But why does sample development location matter, you may ask? Once again, it all boils down to our gut microbiome. A current hypothesis is that the diets of those who live on tropical islands like Hawaiʻi, often consist of fish, rice, and a variety of different fruits and vegetables that generate differences in gut microbiome populations, when compared to the more typical American diet.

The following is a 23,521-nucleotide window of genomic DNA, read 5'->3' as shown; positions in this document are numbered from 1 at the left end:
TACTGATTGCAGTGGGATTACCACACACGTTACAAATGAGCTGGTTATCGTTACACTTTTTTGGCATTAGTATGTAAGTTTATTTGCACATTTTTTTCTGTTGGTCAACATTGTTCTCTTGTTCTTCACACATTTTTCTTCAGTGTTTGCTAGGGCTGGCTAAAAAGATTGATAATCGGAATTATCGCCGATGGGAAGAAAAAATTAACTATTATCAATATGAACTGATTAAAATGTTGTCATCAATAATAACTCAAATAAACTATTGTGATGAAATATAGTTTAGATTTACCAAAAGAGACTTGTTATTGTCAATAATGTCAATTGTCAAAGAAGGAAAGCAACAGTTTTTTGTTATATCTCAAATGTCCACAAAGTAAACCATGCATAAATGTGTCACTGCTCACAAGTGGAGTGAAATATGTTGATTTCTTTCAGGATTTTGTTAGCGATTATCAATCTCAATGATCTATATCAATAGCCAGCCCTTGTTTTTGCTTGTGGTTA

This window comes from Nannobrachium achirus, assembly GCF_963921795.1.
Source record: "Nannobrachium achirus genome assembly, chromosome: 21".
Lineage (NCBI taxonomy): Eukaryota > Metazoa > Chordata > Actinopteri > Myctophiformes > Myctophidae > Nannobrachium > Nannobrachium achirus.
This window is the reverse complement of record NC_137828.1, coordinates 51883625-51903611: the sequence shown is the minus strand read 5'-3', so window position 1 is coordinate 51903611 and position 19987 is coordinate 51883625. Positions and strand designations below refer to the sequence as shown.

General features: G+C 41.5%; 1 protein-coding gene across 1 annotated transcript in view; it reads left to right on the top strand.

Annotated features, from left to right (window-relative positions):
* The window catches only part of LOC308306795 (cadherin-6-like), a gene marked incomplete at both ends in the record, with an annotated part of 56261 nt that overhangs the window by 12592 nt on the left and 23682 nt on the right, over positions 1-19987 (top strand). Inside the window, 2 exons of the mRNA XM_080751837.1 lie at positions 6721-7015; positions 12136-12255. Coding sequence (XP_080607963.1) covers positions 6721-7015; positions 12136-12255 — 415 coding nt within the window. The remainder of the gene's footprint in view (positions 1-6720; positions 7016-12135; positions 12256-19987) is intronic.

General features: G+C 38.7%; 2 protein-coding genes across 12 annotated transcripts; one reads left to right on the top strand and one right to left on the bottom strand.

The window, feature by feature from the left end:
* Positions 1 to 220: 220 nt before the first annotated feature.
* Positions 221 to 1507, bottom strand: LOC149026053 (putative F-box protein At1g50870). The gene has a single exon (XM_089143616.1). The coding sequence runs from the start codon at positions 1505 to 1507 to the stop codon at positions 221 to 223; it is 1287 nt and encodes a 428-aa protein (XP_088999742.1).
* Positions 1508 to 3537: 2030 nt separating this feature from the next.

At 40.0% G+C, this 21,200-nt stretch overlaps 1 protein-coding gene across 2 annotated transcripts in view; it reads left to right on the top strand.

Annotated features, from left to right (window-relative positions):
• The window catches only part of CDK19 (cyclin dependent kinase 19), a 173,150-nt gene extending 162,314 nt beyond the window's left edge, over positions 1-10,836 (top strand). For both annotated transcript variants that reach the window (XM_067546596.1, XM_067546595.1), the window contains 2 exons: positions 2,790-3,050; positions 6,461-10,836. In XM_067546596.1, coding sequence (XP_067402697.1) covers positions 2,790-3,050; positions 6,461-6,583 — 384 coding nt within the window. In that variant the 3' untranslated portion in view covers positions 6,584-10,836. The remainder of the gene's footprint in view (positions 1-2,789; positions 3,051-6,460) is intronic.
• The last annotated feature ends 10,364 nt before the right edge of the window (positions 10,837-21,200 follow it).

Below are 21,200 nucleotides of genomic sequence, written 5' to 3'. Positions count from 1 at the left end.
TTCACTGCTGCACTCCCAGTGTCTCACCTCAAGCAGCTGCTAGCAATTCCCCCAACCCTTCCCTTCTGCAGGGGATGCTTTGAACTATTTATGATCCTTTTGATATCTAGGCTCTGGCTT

As Hawaiʻi continues to grapple with sewage pollution, a team of Hawaiʻi Sea Grant Graduate Fellows from the University of Hawaiʻi, in collaboration with sewage pollution experts from the University of Wisconsin-Milwaukee, are striving to understand the specific sources of fecal pollution in the coastal waters of Hilo Bay on Hawaiʻi Island. We have been collecting samples from the Hilo Wastewater Treatment Plant, cesspools, septic tanks, and places of interest identified by the community, and performing a host of microbial tests, including deciphering the microbial community structure. By comparing the community structure among these sewage sources and environmental samples, it is our goal to inform the Hilo community where sewage pollution is predominantly coming from. If successful, this method could be shared with other tropical island nations also struggling with sewage pollution. Once completed, the results of this study will certainly be shared with Hawaiʻi state legislators, who are working to help fund Hawaiʻi’s homeowners to convert from using cesspools (a rudimentary on-site disposal system) to using safer and more secure sewage systems.